Barney Barnato (Barnett
Isaacs 1852 - 1897) was the son of a small
shopkeeper off Petticoat Lane in London's East End
leaving school at fourteen, he obtained a number of
odd jobs including being a 'bouncer' at a public inn
and appearing on stage in music hall.
Several of his relatives left for South Africa after
hearing of the discovery of diamonds in what is now
in the Northern Cape. His brother Harry had gone out in
1871 and had been working as a comedian and
Barnato followed them, joining his brother
on the small stage in 1873, where he would call out,
"...and Barnett too!". This often repeated phrase
evolved to the point that he changed his name to
granddaughter, Diana Barnato Walker in 2003 recalls, "The reason he
went was because his brother Harry had gone
out and he wrote back with these glowing
stories that the streets of Kimberley were
paved with gold, and the diamonds were there
for picking up. Barney got enthused about
this, and his uncle, who kept the King of
Prussia public house in the Mile End Road
gave him four boxes of bad cigars as
capital. When he got there he found his
brother living in a tent with his toes
sticking out of his socks."
Barnato became an itinerant buyer of
diamonds, his genial personality proving a useful
asset. In time, he bought four claims in the centre
of the Kimberley Mine and prospered so that he was
able to form the Barnato Diamond Mining Company.
He kept on buying up claims and
in 1885 he merged his Barnato Diamond Mining Company
with that of Baring-Gould's to form the Kimberley
Central Mining Company.
was actively buying up claims at the same time, but
since his company was going so well, Barnato saw no
reason to join any scheme of Rhodes' for
However, one obstacle lay in the path
of the Kimberley Central, namely the Compagnie
Fran�ais de Diamant du Cap known locally as the
French Company. By virtue of its position within the
Kimberley mine and the policy it pursued, the French
Company impeded any success of future operations by
Barnato's Kimberley Central.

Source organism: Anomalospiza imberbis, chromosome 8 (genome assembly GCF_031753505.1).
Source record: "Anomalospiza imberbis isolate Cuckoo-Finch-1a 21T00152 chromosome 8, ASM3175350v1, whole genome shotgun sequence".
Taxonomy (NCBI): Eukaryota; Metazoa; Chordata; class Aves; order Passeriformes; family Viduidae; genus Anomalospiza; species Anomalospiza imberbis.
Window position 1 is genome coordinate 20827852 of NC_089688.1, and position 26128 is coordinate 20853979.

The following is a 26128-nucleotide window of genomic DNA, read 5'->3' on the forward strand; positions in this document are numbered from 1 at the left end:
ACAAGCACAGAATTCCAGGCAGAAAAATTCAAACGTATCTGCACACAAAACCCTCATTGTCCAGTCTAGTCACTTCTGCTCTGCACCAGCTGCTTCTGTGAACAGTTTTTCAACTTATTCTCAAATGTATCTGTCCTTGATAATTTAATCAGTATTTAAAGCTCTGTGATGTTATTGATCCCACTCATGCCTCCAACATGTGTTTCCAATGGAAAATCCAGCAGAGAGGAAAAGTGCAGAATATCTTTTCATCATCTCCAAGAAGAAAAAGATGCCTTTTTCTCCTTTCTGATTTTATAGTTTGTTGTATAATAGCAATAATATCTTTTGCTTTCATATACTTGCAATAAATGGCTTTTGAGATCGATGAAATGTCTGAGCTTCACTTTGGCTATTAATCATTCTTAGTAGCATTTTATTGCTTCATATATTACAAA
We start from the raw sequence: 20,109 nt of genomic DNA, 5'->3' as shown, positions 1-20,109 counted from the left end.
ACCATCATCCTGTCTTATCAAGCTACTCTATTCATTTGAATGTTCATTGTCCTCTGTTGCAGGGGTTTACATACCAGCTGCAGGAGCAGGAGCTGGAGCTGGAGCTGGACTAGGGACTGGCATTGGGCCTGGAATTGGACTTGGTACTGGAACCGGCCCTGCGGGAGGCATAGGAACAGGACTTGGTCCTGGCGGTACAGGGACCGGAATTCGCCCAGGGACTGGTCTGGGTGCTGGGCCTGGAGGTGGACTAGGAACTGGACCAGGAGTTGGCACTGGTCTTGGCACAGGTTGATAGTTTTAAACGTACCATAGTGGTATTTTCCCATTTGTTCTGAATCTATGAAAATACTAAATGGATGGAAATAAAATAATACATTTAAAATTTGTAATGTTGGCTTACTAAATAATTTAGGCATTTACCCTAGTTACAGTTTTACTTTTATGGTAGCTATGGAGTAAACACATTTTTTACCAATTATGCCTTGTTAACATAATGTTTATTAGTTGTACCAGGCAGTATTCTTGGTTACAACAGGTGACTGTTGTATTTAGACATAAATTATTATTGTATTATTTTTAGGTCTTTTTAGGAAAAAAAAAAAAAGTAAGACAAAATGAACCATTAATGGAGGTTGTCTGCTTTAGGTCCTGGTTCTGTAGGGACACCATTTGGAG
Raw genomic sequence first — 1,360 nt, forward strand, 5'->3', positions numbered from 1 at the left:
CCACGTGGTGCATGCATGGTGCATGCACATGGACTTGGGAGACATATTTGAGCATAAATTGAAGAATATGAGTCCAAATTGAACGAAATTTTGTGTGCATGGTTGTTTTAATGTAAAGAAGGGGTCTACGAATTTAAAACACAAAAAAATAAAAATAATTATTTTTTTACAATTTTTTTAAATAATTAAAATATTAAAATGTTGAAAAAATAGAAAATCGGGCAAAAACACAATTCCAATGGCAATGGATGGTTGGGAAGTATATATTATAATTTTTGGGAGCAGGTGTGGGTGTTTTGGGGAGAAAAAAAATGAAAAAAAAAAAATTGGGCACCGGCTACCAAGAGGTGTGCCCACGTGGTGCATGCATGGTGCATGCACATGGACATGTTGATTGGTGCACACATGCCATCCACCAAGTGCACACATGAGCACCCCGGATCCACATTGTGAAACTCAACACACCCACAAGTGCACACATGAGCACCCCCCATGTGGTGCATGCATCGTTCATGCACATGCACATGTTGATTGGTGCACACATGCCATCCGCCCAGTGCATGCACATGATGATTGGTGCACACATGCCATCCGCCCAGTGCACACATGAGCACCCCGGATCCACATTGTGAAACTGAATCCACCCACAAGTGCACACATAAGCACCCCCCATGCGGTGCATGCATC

Consequently Barnato made proposals to the French
but Cecil Rhodes had already done likewise and had
succeeded in raising the finance necessary for the
purchase of the French Company in Paris.
Cecil Rhodes then
laid a trap for his rival. He told Barnato that he
could acquire the French Company if he wanted it and
would not ask for cash in payment, only the
equivalent in Kimberley Central's recently issued
shares. By this means Rhodes was able to secure a
foothold in the form of one-fifth of Kimberley
The stage was now set for a titanic battle for the
remainder of Kimberley Central's shares. Both
Cecil Rhodes and Barnato bought recklessly, and at a time
when the price of diamonds barely covered the cost
of production, the company's shares soared from �14
to �49 within a few months.
Eventually Rhodes and
his associates could claim to own three-fifths of
Kimberley Central's shares and Barnato realized he
had been beaten.
Legend has it that
Rhodes, after a weary
twenty-eight hours of negotiation, suddenly produced
a bucket heaped with diamonds. "Sign, Barney, and
it's all yours," Rhodes is purported to have said.
"You can't win me with bribes", Barnato replied,
"but you have your fancy, as other men
have theirs, and I see that I shall have
to give you the means to go North."
Stockdale Street, Kimberley
Originally the headquarters of
Barney Barnato�s Kimberley
Central Diamond Mining Company,
it has been in use since 1888 as
the De Beers headquarters.
In March 1888 Barnato surrendered his control of
the Kimberley Central Mining Company, accepting the
terms which gave Cecil
Rhodes the control he had sought.
However, some of Kimberley Central's shareholders
disapproved of Barnato selling out to Rhodes and
challenged the merger in the Courts.
It was the judge who told them that if Barnato
agreed to put Kimberley Central into voluntary
liquidation, the De Beers Mining Company could
simply purchase its assets.
Cecil Rhodes gained Barnato's
support to amalgamate the two companies and on 13th
March 1888 De Beers Consolidated Mines Limited was
As part of the deal
Cecil Rhodes made Barnato one of the
four life-governors, arranged for him to be elected
as Kimberley's member of Parliament in the Cape Assembly and procured him
membership to the exclusive Kimberley Club.
wrote out a cheque for �5,338,650 for the assets of
Kimberley Central, which in those days was the
largest sum of money ever covered in a single
cheque, four million pounds of which went into the pockets of
the Barnato Brothers.
The new De Beers Consolidated Mines Limited took
over assets which represented the whole of the De
Beers Mining Company, three-quarters of the
Kimberley Central Mining Company and a controlling
interest in the Bultfontein and Dutoitspan Mines.
Barnato remained member of parliament
for Kimberley from 1889 until his untimely
death in 1897.
granddaughter, Diana Barnato Walker recalls
in 2003 that her grandfather was influential
in obtaining the release of
Starr Jameson from the 1896 Boer
government in the Transvaal, "There is a lovely photograph somewhere
with Barney sitting with Oom Paul Kruger on
the stoep of his house in Pretoria, with Oom
Paul in a very tall top hat. It was Barney
who negotiated with Oom Paul to get all his
pals out after the Jameson Raid."
In 1897 Barney Barnato died unexpectedly, reportedly
committing suicide by jumping into the ocean and
drowning from a ship taking him to England. His body was recovered and
buried in Willesden Jewish Cemetery, London,